I’ve just come back from a two-day fiasco that is every IT department’s worst-case scenario; a data server crashing with 100% loss of files. If it wasn’t so serious, it’ll be funny.
On Wednesday morning, I was about to leave the Bristol office to go to our Reading office when I received a phone call from my boss. “Birmingham’s server isn’t booting up,” he told me, so I diverted myself north to go fix it.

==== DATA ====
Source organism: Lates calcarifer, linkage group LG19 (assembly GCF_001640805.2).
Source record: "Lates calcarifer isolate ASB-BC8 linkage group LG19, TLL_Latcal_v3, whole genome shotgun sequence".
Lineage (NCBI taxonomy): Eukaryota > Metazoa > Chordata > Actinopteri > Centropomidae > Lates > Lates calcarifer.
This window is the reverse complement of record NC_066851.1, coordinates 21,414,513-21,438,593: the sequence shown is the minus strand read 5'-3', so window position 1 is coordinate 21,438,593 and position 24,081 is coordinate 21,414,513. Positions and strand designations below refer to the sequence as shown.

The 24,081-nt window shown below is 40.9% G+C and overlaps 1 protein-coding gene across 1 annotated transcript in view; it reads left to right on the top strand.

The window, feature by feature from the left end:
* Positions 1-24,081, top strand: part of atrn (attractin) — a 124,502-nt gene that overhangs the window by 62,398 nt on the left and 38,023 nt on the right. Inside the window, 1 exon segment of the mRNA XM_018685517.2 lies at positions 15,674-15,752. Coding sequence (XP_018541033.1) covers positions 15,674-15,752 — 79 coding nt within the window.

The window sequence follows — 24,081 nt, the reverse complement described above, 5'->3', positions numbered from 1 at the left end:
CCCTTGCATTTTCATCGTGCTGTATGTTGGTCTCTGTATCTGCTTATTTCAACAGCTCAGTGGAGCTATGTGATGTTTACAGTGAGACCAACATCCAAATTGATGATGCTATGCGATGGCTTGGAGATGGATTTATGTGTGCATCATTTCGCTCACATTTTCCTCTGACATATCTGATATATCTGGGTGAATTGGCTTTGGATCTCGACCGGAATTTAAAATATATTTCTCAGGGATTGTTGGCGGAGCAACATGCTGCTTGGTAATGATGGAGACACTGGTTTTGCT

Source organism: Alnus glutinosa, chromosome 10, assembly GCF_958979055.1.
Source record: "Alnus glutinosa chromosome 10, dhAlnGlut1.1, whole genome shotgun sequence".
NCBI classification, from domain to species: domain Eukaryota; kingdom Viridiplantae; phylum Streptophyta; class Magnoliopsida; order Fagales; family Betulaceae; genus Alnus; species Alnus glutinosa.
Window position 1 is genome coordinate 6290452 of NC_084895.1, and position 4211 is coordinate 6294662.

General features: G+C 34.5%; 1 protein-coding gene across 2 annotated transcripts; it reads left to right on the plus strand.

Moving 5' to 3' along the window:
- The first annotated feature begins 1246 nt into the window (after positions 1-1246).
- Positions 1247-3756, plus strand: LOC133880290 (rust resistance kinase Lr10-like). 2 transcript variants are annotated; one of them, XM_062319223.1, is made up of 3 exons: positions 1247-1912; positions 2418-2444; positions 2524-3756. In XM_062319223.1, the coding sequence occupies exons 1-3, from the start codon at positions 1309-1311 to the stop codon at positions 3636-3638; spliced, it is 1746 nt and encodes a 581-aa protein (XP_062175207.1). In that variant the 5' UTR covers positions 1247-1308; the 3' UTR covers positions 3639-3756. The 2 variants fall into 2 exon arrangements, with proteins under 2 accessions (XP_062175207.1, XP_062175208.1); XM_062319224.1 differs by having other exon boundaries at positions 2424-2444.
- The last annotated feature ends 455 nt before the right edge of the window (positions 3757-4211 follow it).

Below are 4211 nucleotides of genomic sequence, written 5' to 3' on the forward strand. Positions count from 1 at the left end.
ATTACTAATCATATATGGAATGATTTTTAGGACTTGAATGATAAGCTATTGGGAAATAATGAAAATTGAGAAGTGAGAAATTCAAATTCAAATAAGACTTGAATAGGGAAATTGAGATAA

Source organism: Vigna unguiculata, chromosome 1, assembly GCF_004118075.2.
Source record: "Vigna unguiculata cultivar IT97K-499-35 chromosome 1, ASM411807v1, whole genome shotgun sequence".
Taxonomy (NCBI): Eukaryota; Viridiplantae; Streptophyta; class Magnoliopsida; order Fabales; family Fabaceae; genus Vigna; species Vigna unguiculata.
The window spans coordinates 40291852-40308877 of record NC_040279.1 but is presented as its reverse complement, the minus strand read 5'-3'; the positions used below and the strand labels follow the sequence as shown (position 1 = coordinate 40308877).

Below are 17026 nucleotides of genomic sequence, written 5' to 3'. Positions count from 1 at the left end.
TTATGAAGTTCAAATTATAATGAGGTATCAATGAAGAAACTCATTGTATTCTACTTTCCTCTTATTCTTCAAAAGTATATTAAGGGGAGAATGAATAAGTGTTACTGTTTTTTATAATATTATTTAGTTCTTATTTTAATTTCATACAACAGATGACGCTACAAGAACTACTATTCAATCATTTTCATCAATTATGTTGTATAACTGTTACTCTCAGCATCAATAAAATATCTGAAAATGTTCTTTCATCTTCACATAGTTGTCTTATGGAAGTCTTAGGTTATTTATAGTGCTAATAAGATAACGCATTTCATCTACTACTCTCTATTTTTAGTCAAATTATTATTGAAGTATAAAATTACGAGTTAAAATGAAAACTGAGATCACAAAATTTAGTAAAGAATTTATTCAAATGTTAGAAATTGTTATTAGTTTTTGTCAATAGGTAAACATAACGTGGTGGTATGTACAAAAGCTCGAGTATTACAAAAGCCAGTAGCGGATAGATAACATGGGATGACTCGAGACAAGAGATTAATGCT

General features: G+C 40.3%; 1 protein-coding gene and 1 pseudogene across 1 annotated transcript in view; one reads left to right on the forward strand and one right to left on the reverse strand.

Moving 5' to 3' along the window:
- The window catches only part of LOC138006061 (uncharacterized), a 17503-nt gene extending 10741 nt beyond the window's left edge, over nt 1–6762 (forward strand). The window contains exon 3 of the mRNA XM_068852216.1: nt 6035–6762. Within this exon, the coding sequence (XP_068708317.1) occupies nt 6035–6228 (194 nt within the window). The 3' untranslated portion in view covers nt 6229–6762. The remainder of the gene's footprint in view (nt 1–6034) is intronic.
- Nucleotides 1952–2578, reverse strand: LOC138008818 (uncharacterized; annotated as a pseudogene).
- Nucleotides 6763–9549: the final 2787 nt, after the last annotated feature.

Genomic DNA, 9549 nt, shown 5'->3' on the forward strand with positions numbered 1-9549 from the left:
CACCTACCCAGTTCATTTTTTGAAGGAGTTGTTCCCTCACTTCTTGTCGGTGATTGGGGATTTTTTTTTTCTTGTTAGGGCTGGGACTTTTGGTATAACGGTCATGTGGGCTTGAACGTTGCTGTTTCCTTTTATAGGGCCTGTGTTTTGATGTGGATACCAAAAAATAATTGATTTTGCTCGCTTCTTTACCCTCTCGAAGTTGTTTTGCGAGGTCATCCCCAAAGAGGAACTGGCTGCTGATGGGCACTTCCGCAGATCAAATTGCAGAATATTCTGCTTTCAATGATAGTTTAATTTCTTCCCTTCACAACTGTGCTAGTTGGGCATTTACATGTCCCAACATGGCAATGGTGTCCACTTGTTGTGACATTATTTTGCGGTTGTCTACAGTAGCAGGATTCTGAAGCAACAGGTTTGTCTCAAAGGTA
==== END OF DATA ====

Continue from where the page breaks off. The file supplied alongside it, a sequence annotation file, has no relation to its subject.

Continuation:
The server in question was a Hewlett Packard DL360 G5 with two quad-core Xeons and six 300Gb SAS drives configured as a RAID-5 logical drive of about 1.4Tb – a 20Gb system partition and the rest as a data partition – with a LTO-4 tape drive hanging off the external SAS port, running Windows Server 2003. The server was being used primarily to host data for large construction projects. A sledgehammer to crack a walnut – 8 cores on Windows Server 2003 serving Office files across a LAN. Personally, I don’t like HP’s servers, simply because their integrated SAS controllers are generally junk. We had a number of ML110s that developed faulty SAS controllers. To rectify, HP decided to send me wave after wave of tape drives, P212 controllers, and various random cables, all of which didn’t work.